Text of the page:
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The Groove - Finding meaning in the moonlight
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When I was in high school, my friends and I would have hour-long discussions on beliefs, questions and ideas as our minds began to grow from a childish perspective of life to the curiosity and questioning minds as we were forming into adults. 

How desperately and deeply we searched to understand the ideas of existentialism, how time never ends but continues without hesitation, and what our parts are in the existence of all things, what to do to find happiness while only living for such a short time and fully processing how each person’s existence is completely different from another’s, yet in many ways the same.

We’d listen to music and look at the sky, smiling in awe at the ever-expanding blanket of lights peeking through the dark clouds to cover the heavens. 

We would then smile at the gracious, beautiful moon which turned the river into a shimmering, magical scene with lightning bugs displaying their light show flying freely among the grass and around the trees.

At night, the landscape would turn into a kind of fairyland, where magic existed and the world radiated with good, while we listened to music, smiled, discussed, laughed and enjoyed the view together.

The stars always prompted a conversation on different beliefs, ideas and questions regarding life, the afterlife and our connections with others.

The moon provided a nightlight and increased our comfort as the light, dewey air would land on and cool our skin, tucking us in for the night. Yet, throughout our contentment, we realized and found it incredibly engaging to think how someone, somewhere on the other side of the world, was beginning to view the sun peek over mountain tops, all while it had fallen behind our own, and the sun began bringing warmth to those while painting the skies above the trees, deserts and valleys with an artistic display of vibrant hues of colors.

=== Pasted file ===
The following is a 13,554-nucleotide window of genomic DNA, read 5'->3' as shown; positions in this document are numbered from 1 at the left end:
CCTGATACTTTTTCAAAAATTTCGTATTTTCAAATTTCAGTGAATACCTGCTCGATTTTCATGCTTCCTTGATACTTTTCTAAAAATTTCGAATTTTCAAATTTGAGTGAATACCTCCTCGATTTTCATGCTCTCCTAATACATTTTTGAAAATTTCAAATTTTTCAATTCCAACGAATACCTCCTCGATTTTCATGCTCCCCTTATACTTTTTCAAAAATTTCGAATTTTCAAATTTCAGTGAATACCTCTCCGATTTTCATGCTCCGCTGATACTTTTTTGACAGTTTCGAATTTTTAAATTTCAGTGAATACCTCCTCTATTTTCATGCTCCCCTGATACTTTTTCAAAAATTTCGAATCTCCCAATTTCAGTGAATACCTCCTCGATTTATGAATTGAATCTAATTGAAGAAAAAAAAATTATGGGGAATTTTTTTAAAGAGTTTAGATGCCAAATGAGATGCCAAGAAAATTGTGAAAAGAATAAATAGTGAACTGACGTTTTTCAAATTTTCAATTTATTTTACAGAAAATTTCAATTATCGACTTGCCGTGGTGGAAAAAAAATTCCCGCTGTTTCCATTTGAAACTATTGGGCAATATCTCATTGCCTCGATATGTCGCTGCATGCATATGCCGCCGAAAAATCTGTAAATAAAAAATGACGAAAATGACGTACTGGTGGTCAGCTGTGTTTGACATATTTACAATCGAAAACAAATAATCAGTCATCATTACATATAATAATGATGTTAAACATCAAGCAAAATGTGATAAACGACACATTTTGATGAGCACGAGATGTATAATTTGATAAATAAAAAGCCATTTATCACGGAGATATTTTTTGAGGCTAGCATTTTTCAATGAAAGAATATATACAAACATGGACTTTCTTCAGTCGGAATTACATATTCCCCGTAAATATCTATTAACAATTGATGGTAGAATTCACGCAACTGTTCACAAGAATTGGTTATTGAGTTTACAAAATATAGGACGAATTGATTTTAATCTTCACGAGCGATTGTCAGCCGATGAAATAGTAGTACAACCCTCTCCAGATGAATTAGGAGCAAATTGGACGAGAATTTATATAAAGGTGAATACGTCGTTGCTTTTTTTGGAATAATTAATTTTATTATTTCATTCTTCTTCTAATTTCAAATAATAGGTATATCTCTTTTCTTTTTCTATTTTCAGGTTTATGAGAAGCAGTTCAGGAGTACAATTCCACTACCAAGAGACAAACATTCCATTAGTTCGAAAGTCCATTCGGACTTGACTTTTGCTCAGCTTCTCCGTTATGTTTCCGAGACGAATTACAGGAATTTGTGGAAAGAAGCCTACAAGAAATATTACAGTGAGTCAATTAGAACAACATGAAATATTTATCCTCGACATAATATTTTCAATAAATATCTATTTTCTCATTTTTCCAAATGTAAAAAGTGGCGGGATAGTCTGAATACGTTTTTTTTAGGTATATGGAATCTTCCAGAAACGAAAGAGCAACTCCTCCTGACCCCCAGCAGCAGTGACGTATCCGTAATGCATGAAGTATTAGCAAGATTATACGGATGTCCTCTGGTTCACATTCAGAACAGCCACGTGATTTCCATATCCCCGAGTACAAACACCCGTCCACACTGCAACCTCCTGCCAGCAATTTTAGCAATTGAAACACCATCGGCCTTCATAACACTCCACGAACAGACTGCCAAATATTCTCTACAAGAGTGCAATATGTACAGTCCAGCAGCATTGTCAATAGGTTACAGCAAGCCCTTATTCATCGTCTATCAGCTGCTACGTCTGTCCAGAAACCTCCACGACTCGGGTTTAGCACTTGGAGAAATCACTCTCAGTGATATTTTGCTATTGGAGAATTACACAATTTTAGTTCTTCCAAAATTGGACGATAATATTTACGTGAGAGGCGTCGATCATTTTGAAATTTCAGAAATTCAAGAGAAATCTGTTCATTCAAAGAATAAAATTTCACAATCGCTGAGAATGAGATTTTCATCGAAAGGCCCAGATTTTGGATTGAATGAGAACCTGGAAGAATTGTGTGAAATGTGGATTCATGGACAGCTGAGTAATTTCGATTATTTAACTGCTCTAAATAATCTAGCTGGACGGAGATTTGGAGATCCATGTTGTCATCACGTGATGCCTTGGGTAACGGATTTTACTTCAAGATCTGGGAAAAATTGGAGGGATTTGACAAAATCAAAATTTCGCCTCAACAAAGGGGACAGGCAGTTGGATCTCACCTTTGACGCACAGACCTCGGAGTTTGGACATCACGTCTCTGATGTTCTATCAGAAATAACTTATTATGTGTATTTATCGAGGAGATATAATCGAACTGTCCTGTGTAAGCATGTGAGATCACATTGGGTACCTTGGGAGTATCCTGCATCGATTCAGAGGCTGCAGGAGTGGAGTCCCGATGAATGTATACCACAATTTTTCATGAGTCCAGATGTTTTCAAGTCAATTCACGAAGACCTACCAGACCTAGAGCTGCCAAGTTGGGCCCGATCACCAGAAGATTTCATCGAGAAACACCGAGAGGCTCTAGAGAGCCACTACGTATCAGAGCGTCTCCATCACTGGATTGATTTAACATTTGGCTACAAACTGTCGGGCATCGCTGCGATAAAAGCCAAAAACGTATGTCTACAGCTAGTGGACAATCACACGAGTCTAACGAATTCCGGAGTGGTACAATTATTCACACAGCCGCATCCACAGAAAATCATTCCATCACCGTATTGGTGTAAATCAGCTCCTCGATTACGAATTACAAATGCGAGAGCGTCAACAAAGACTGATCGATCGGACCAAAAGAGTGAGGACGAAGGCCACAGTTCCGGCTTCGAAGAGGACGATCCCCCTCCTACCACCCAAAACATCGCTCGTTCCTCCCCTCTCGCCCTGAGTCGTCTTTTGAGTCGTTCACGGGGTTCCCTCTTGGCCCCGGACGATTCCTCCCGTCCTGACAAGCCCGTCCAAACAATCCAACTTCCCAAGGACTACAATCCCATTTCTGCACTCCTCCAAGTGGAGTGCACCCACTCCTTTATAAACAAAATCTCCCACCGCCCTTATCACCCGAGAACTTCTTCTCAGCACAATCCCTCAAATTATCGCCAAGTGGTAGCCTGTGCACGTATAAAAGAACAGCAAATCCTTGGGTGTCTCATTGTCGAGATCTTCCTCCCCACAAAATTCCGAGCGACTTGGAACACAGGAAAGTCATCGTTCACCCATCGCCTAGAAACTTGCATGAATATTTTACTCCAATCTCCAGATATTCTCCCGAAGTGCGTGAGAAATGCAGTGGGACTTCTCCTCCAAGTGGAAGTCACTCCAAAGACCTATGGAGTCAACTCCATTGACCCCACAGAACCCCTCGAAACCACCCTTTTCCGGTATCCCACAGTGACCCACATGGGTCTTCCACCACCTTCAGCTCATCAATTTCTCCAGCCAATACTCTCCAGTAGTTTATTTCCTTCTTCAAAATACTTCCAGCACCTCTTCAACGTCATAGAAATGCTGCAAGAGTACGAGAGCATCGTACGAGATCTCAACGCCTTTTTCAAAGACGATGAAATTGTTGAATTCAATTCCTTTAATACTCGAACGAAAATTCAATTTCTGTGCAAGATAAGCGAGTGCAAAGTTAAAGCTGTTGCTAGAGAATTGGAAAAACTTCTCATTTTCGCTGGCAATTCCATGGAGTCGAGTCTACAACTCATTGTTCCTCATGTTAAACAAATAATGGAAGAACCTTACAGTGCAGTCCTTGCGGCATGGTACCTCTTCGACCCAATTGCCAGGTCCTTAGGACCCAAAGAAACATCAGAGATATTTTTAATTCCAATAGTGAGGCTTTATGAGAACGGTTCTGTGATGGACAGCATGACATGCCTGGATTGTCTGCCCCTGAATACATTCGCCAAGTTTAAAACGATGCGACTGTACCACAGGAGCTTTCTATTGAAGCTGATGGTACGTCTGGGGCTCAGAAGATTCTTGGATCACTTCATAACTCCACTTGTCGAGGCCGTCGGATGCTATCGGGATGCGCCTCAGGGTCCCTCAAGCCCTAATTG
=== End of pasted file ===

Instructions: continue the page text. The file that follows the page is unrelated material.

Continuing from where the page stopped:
Existence is a subject impossible to wrap into a pretty little package topped with a bow. It’s too vast and too complex to be put into words. It’s just an eye-opening feeling which is understood once experienced.

The complexity of human beings, including our minds and internal spirits, is one discovered over time when we let go of our egocentrism. 

We don’t mean to carry that ego as part of our behavior, but it takes focus and recognition to remember to turn to another viewpoint outside of ourself and see how we’re all the same, and we will all end at some point so enjoy the life we’ve been given and be good to ourselves and others in the little time we’re allotted. Run joyously under the moonlight, through the fields of lightning bugs dancing in the air, and experience the utmost joy life gives, regardless of the complexity of it.

One certainty is our existence is beautiful, enlightening and comprised of the the purest bliss, but only if we allow ourselves to view it as such. 

Standard reporter Atlanta Northcutt can be reached at 473-2191.